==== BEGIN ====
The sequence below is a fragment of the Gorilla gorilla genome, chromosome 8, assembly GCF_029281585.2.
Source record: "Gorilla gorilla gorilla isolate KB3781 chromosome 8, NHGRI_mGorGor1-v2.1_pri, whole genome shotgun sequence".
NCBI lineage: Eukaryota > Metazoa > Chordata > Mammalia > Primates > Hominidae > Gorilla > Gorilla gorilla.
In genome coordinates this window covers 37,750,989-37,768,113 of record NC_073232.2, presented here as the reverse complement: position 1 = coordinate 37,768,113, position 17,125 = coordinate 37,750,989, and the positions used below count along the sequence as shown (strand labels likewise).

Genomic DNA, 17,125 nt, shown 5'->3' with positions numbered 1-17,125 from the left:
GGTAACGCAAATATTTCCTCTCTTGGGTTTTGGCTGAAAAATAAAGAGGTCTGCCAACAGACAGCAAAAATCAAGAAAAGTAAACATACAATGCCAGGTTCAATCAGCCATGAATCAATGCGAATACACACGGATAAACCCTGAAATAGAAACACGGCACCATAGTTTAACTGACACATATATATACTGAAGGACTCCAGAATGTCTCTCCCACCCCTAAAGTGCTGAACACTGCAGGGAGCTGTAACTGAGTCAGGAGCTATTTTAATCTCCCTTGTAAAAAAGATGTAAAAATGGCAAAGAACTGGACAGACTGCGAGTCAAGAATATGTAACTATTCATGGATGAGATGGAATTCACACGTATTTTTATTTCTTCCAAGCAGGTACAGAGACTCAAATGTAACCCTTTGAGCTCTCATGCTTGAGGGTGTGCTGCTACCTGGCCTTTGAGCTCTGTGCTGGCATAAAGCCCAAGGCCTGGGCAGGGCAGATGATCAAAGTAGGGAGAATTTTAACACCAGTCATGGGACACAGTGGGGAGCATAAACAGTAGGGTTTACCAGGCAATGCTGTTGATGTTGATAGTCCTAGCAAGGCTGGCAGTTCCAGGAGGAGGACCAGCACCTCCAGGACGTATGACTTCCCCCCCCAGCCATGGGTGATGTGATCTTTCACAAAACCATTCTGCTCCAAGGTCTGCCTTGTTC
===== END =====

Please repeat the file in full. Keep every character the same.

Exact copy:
The sequence below is a fragment of the Gorilla gorilla genome, chromosome 8, assembly GCF_029281585.2.
Source record: "Gorilla gorilla gorilla isolate KB3781 chromosome 8, NHGRI_mGorGor1-v2.1_pri, whole genome shotgun sequence".
NCBI lineage: Eukaryota > Metazoa > Chordata > Mammalia > Primates > Hominidae > Gorilla > Gorilla gorilla.
In genome coordinates this window covers 37,750,989-37,768,113 of record NC_073232.2, presented here as the reverse complement: position 1 = coordinate 37,768,113, position 17,125 = coordinate 37,750,989, and the positions used below count along the sequence as shown (strand labels likewise).

Genomic DNA, 17,125 nt, shown 5'->3' with positions numbered 1-17,125 from the left:
GGTAACGCAAATATTTCCTCTCTTGGGTTTTGGCTGAAAAATAAAGAGGTCTGCCAACAGACAGCAAAAATCAAGAAAAGTAAACATACAATGCCAGGTTCAATCAGCCATGAATCAATGCGAATACACACGGATAAACCCTGAAATAGAAACACGGCACCATAGTTTAACTGACACATATATATACTGAAGGACTCCAGAATGTCTCTCCCACCCCTAAAGTGCTGAACACTGCAGGGAGCTGTAACTGAGTCAGGAGCTATTTTAATCTCCCTTGTAAAAAAGATGTAAAAATGGCAAAGAACTGGACAGACTGCGAGTCAAGAATATGTAACTATTCATGGATGAGATGGAATTCACACGTATTTTTATTTCTTCCAAGCAGGTACAGAGACTCAAATGTAACCCTTTGAGCTCTCATGCTTGAGGGTGTGCTGCTACCTGGCCTTTGAGCTCTGTGCTGGCATAAAGCCCAAGGCCTGGGCAGGGCAGATGATCAAAGTAGGGAGAATTTTAACACCAGTCATGGGACACAGTGGGGAGCATAAACAGTAGGGTTTACCAGGCAATGCTGTTGATGTTGATAGTCCTAGCAAGGCTGGCAGTTCCAGGAGGAGGACCAGCACCTCCAGGACGTATGACTTCCCCCCCCAGCCATGGGTGATGTGATCTTTCACAAAACCATTCTGCTCCAAGGTCTGCCTTGTTC